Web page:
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Out with the old, in with the new: What you include on your IT resume is changing quickly. Here's how to update it to meet 2015 trends.
Employers increasingly favor resumes that replace lists of duties with project summaries. The best format for this is a short 2-3-line paragraph with a story about the project that includes its quantified benefits, e.g., you eliminated hours of manual tasks for users, reduced load times or saved money for the company. Include just enough details about the project to give a sense of how you accomplished the outcome.
Many job seekers believe the myth that resumes can’t exceed one page. Employers still value concise resumes, but you’re now free to extend your resume to two pages if you have at least moderate work experience. In fact, most recruiters and hiring managers would prefer to see a well-designed two-page resume with adequate white space than a tightly compressed one-pager.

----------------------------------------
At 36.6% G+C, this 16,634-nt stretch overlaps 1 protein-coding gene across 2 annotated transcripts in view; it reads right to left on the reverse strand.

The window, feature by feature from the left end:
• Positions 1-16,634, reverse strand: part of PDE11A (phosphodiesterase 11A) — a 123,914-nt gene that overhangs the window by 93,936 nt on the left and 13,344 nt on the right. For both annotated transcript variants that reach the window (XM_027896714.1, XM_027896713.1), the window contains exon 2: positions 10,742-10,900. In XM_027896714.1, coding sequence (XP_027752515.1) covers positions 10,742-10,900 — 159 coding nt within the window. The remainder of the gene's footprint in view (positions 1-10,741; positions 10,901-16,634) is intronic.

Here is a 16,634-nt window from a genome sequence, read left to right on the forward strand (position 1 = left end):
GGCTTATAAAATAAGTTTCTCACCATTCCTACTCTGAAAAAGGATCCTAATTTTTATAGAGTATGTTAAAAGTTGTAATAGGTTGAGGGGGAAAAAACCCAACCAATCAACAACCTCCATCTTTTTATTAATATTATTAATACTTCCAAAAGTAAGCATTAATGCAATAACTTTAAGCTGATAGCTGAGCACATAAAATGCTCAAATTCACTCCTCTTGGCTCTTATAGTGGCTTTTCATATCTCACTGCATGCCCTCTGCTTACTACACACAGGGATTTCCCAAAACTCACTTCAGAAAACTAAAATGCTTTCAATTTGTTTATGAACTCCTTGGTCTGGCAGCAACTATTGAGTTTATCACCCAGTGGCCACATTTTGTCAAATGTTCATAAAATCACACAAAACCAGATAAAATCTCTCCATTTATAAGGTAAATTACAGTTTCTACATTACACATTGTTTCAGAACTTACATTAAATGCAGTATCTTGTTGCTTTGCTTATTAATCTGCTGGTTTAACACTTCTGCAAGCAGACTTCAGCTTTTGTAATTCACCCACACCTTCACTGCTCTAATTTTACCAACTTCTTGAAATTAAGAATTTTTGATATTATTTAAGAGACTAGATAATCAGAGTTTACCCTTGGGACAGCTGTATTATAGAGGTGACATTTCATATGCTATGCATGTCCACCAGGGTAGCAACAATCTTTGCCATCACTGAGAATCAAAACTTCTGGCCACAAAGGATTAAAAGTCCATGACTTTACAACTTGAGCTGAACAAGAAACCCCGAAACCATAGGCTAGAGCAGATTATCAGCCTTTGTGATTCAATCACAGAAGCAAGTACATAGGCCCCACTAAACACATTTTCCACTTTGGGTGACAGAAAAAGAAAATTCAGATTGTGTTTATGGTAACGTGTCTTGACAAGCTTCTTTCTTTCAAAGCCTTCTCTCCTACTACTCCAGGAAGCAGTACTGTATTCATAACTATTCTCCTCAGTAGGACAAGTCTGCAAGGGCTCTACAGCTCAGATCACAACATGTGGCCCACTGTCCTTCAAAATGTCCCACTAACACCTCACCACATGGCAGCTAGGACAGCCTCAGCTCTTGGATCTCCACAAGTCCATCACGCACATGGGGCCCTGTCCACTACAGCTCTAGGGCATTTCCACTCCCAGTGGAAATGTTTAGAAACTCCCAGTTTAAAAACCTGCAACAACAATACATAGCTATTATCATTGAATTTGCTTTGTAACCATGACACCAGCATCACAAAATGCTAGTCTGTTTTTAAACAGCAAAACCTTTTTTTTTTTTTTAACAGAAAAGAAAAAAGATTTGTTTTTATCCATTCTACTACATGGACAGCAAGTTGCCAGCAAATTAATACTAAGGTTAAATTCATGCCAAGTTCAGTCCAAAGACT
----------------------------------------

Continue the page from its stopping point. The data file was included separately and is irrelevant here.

When formatting your resume, think like a user interface designer. Make sure a potential employer with limited time can quickly scan your resume and pull out the key facts. White space, bolding and bulleted lists, accompanied by short, digestible paragraphs, will encourage your recruiter to keep reading.
Finally, your resume is no longer the only place a hiring manager will look for you. Make sure to take care of your online presence before sending any resumes.
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Lisa Dare is a marketing writer for TEKsystems who enjoys learning about IT from some of the smartest folks in tech. She frequently blogs about IT career advice and the lighter side of tech, and on her off days loves to kayak and play with her toddler son.